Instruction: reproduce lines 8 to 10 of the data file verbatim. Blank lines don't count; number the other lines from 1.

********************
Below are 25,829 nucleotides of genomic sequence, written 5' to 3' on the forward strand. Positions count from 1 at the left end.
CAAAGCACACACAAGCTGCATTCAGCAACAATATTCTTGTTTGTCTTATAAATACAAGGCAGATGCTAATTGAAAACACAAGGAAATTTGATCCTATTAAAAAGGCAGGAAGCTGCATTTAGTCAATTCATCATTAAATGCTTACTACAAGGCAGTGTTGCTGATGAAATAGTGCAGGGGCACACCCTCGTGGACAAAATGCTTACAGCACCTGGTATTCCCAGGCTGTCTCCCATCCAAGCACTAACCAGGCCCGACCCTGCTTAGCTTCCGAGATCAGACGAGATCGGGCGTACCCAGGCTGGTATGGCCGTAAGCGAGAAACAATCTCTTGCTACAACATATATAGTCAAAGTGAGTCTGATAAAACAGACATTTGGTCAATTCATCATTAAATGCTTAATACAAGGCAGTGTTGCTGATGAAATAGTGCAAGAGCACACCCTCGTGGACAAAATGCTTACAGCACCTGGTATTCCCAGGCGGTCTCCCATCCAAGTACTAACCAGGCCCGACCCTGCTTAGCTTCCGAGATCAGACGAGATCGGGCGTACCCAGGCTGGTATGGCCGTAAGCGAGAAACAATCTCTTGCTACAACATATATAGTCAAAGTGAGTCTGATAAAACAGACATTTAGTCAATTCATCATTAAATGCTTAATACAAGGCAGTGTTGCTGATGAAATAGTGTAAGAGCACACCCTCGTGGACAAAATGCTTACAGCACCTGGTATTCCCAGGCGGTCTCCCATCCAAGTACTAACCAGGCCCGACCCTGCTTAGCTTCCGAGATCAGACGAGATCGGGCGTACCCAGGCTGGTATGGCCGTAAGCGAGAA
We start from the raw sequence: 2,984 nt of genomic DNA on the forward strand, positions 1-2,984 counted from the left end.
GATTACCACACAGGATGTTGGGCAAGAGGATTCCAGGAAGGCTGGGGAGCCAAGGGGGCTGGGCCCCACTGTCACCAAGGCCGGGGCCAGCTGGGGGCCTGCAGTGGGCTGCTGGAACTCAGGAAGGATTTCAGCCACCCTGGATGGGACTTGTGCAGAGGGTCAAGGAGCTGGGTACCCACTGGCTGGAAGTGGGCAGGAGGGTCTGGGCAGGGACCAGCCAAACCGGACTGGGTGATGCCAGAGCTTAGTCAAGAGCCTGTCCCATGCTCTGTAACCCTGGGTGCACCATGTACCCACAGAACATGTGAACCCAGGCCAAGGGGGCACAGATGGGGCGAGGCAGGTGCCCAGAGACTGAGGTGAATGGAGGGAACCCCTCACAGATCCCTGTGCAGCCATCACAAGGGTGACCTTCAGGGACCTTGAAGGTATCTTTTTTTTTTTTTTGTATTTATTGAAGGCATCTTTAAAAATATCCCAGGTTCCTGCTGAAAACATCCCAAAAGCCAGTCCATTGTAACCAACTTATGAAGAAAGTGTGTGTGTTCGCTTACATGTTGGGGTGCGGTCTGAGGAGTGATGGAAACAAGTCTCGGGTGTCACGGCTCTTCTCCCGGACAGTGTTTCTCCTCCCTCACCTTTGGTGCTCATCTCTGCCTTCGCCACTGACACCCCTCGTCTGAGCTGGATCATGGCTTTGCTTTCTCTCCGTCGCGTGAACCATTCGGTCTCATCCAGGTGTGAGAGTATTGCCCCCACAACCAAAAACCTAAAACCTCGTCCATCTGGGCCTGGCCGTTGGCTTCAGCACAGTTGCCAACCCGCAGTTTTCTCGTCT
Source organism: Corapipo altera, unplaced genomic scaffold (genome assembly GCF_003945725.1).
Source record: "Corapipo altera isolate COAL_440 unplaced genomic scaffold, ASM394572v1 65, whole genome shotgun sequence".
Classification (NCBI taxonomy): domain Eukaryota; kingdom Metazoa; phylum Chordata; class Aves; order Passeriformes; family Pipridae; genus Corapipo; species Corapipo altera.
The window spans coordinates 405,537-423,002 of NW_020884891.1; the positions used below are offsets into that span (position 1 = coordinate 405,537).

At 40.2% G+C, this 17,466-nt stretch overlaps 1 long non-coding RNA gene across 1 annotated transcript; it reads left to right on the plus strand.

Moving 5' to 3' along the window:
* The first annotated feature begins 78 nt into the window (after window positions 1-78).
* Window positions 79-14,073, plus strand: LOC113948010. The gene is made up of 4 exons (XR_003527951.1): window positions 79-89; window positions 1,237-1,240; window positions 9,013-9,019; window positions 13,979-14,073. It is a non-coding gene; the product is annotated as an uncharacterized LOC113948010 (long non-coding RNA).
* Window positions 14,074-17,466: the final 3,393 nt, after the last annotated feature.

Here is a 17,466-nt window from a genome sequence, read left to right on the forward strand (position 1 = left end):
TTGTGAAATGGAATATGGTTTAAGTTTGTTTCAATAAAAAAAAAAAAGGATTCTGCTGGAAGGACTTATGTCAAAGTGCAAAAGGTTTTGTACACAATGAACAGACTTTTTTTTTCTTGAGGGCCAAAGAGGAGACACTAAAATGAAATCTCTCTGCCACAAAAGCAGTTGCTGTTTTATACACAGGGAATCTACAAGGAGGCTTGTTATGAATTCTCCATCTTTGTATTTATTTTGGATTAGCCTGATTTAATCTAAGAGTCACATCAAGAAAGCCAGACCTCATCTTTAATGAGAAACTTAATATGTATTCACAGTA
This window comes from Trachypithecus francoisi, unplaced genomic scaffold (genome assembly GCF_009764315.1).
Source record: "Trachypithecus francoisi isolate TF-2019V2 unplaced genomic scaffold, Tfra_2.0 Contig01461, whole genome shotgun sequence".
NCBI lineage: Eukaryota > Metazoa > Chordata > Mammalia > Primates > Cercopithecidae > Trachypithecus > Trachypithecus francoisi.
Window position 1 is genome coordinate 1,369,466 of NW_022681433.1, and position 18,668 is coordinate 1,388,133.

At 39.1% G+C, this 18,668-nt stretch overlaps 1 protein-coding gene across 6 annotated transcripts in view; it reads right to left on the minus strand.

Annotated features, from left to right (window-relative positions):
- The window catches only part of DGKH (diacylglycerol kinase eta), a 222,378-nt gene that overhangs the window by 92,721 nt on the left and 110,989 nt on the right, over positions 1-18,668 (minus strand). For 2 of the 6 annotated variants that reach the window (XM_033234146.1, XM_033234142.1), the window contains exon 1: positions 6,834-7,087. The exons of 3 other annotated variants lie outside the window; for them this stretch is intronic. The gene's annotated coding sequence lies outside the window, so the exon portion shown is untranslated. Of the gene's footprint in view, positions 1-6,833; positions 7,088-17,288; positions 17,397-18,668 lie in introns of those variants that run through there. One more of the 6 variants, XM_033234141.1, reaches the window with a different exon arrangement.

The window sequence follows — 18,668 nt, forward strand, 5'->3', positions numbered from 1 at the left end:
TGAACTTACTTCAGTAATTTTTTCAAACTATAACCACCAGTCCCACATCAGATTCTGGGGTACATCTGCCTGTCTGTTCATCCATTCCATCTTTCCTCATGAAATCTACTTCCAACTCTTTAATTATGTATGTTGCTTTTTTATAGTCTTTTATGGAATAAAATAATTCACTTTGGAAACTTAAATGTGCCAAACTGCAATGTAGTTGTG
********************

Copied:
The window spans coordinates 405,537-423,002 of NW_020884891.1; the positions used below are offsets into that span (position 1 = coordinate 405,537).

At 40.2% G+C, this 17,466-nt stretch overlaps 1 long non-coding RNA gene across 1 annotated transcript; it reads left to right on the plus strand.

Moving 5' to 3' along the window: